If from infancy you treat children as gods they are liable in adulthood to act as devils.
[Helena] thought I cared less, and she was right. She thought I cared less because I loved less, and she was right about that too. I was glad to be a father. When Helena told me she was pregnant I felt what I presume are the usual emotions of pride, tenderness, and amazement. I did feel affection for my child, although I would have felt more had she been prettier, more affectionate, more responsive, less inclined to whine. I’m glad that no other eyes will read these words. She has been dead for almost twenty-seven years and I still think of her with complaint.
The task of writing his journal—and Theo thought of it as a task, not a pleasure—had become part of his over-organized life, a nightly addiction to a weekly routine half imposed by circumstance, half deliberately devised in an attempt to impose order and purpose on the shapelessness of existence.
“Perhaps His experiment went spectacularly wrong, sir. Perhaps He’s just bagged. Seeing the mess, not knowing how to put it right. Perhaps not wanting to put it right. Perhaps He only had enough power left for one final intervention. So He made it. Whoever He is, whatever He is, I hope He burns in His own hell.”
“You are a historian. You know what evils have been perpetrated through the ages to ensure the survival of nations, sects, religions, even individual families. Whatever man has done for good or ill has been done in the knowledge that he has been formed by history, that this life-span is brief, uncertain, insubstantial, but that there will be a future, for the nation, for the race, for the tribe. That hope has finally gone. Man is diminished if he lives without knowledge of his past; without hope of a future he becomes a beast.”
“Holding up the Cross of Christ before the savages, as the missionaries did in South America. Like them, get yourselves butchered on the beaches? Don’t you read any history? There are only two reasons for that kind of folly. One is that you have a yearning for martyrdom. What is new is that your martyrdom won’t even be commemorated, won’t be noticed. In seventy years it will have no value because there will be no one left on earth to give it value. The second reason is more ignoble and Xan would understand it very well. If you did succeed, what an intoxication of power! The Isle of Man pacified, the redeemed kissing the hands of the living saint who made it all possible. Then you’ll know what the Warden feels, what he enjoys, what he can’t do without. Absolute power in your little kingdom.”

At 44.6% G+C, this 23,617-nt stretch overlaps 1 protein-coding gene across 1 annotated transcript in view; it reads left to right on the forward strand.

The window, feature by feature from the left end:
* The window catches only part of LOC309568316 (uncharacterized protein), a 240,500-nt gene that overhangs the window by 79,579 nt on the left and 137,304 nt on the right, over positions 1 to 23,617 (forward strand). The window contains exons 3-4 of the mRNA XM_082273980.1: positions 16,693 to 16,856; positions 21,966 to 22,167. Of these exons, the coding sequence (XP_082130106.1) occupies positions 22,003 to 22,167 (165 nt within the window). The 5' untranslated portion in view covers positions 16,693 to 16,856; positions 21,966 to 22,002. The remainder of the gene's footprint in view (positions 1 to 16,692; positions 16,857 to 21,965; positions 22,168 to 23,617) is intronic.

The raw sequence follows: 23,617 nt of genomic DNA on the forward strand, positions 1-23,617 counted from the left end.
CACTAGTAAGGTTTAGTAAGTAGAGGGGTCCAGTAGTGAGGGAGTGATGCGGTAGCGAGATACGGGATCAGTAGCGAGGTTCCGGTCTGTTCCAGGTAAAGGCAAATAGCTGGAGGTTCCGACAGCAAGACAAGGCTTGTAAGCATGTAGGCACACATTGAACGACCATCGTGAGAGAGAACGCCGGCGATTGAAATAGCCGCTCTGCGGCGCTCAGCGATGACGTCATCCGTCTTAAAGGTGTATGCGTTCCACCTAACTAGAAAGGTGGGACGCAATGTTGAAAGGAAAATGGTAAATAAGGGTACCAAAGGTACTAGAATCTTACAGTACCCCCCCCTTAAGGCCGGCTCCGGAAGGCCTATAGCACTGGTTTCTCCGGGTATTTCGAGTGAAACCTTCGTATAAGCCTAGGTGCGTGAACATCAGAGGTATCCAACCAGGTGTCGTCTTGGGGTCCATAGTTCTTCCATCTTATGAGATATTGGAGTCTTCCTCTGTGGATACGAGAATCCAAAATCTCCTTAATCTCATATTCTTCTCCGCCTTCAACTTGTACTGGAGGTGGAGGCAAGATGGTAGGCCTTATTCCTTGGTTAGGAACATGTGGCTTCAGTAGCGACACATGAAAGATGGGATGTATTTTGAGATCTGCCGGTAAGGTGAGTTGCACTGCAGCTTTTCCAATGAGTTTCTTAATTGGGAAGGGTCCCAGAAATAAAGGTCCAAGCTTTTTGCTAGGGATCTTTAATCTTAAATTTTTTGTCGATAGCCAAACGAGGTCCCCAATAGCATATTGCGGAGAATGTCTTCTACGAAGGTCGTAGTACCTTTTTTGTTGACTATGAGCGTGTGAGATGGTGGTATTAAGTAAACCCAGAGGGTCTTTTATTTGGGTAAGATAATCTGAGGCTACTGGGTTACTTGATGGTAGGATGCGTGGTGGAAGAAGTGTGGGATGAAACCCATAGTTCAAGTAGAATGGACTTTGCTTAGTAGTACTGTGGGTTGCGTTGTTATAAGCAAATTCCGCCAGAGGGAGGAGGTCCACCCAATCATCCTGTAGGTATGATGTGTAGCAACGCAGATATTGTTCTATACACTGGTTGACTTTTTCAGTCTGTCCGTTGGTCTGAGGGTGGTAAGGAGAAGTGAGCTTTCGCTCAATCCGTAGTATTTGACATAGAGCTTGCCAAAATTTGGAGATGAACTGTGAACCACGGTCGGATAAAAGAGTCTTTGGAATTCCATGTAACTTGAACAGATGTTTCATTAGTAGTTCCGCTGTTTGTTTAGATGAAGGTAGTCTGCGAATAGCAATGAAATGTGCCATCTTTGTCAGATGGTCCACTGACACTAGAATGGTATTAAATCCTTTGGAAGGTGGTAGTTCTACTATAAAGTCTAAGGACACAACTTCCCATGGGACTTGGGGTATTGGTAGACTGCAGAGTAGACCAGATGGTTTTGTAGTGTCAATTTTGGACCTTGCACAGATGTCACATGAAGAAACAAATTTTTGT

He went upstairs to fetch his coat, and, mounting one more staircase to the small back room, slipped his diary into the large inner pocket. The action was instinctive; if asked, he would have had difficulty in explaining it even to himself. The diary wasn’t particularly incriminating; he had taken care over that. He had no premonition that he was leaving for more than a few hours the life which the diary chronicled and this echoing house enclosed. And even if the journey were the beginning of an odyssey, there were more useful, more valued, more relevant talismans which he could have slipped into his pocket.
“I killed her.”
Miriam’s voice was firm, loud, almost shouting in [Theo’s] ear. “You didn’t kill her! If she was going to die of shock it would have happened when you first showed her the gun. You don’t know why she died. It was natural causes, it must have been. She was old and she had a weak heart. You told us. It wasn’t your fault, Theo, you didn’t mean it.”
No, he almost groaned, no, I didn’t mean it. I didn’t mean to be a selfish son, an unloving father, a bad husband. When have I ever meant anything? Christ, what harm couldn’t I do if I actually started to mean it!
He said: “The worst is that I enjoyed it. I actually enjoyed it! I enjoyed the excitement, the power, the knowledge that I could do it.”
Carl looked down at the child with his dying eyes. “So it begins again.”
Theo thought: It begins again, with jealousy, with treachery, with violence, with murder, with this ring on my finger. He looked down at the great sapphire in its glitter of diamonds, aware of its weight. Placing it on his hand had been a gesture to assert authority and ensure protection. For a time at least he must take Xan’s place. There were evils to be remedied; but they must take their turn. He couldn’t do everything at once, there had to be priorities. Was that what Xan had found? And was this sudden intoxication of power what Xan had known every day of his life?
Julian looked up at him. For the first time she noticed the ring. She said: “That wasn’t made for your finger.”
For a second, no more, he felt something close to irritation. It must be for him to decide when he would take it off. He said: “It’s useful for the present. I shall take it off in time.”
She seemed for the moment content, and it might have been his imagination that there was a shadow in her eyes.